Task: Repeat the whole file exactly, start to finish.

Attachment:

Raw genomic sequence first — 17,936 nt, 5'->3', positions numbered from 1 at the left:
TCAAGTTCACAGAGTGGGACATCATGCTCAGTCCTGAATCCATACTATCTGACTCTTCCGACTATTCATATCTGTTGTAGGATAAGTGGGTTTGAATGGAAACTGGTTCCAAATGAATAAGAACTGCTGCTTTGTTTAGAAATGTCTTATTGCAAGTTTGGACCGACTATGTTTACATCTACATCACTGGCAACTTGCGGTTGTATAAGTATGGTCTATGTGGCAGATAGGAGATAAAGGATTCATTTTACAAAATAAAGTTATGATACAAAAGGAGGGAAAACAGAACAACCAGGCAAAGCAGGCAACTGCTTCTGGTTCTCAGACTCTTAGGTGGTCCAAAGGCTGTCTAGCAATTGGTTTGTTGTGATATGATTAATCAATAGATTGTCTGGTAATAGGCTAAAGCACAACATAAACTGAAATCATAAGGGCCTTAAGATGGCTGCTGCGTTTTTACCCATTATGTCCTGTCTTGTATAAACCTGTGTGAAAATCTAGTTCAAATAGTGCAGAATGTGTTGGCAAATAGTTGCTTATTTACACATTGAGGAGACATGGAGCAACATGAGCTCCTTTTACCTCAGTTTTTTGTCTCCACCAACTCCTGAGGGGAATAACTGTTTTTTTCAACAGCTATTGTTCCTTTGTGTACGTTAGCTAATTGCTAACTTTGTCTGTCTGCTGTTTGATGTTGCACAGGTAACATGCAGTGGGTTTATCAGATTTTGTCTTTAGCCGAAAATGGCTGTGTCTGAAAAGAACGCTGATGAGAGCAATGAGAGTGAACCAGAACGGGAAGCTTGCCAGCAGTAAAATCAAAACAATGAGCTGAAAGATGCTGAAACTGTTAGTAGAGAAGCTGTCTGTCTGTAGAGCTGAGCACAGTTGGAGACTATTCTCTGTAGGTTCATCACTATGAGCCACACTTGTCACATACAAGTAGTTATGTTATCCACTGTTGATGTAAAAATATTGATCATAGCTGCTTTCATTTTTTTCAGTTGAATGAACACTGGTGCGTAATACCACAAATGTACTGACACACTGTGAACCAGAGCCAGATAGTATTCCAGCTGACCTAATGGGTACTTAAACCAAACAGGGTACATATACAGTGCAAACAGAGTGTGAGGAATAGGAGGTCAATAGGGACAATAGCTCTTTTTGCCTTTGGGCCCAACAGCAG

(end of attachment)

Raw genomic sequence first — 17,936 nt, 5'->3', positions numbered from 1 at the left:
TCAAGTTCACAGAGTGGGACATCATGCTCAGTCCTGAATCCATACTATCTGACTCTTCCGACTATTCATATCTGTTGTAGGATAAGTGGGTTTGAATGGAAACTGGTTCCAAATGAATAAGAACTGCTGCTTTGTTTAGAAATGTCTTATTGCAAGTTTGGACCGACTATGTTTACATCTACATCACTGGCAACTTGCGGTTGTATAAGTATGGTCTATGTGGCAGATAGGAGATAAAGGATTCATTTTACAAAATAAAGTTATGATACAAAAGGAGGGAAAACAGAACAACCAGGCAAAGCAGGCAACTGCTTCTGGTTCTCAGACTCTTAGGTGGTCCAAAGGCTGTCTAGCAATTGGTTTGTTGTGATATGATTAATCAATAGATTGTCTGGTAATAGGCTAAAGCACAACATAAACTGAAATCATAAGGGCCTTAAGATGGCTGCTGCGTTTTTACCCATTATGTCCTGTCTTGTATAAACCTGTGTGAAAATCTAGTTCAAATAGTGCAGAATGTGTTGGCAAATAGTTGCTTATTTACACATTGAGGAGACATGGAGCAACATGAGCTCCTTTTACCTCAGTTTTTTGTCTCCACCAACTCCTGAGGGGAATAACTGTTTTTTTCAACAGCTATTGTTCCTTTGTGTACGTTAGCTAATTGCTAACTTTGTCTGTCTGCTGTTTGATGTTGCACAGGTAACATGCAGTGGGTTTATCAGATTTTGTCTTTAGCCGAAAATGGCTGTGTCTGAAAAGAACGCTGATGAGAGCAATGAGAGTGAACCAGAACGGGAAGCTTGCCAGCAGTAAAATCAAAACAATGAGCTGAAAGATGCTGAAACTGTTAGTAGAGAAGCTGTCTGTCTGTAGAGCTGAGCACAGTTGGAGACTATTCTCTGTAGGTTCATCACTATGAGCCACACTTGTCACATACAAGTAGTTATGTTATCCACTGTTGATGTAAAAATATTGATCATAGCTGCTTTCATTTTTTTCAGTTGAATGAACACTGGTGCGTAATACCACAAATGTACTGACACACTGTGAACCAGAGCCAGATAGTATTCCAGCTGACCTAATGGGTACTTAAACCAAACAGGGTACATATACAGTGCAAACAGAGTGTGAGGAATAGGAGGTCAATAGGGACAATAGCTCTTTTTGCCTTTGGGCCCAACAGCAG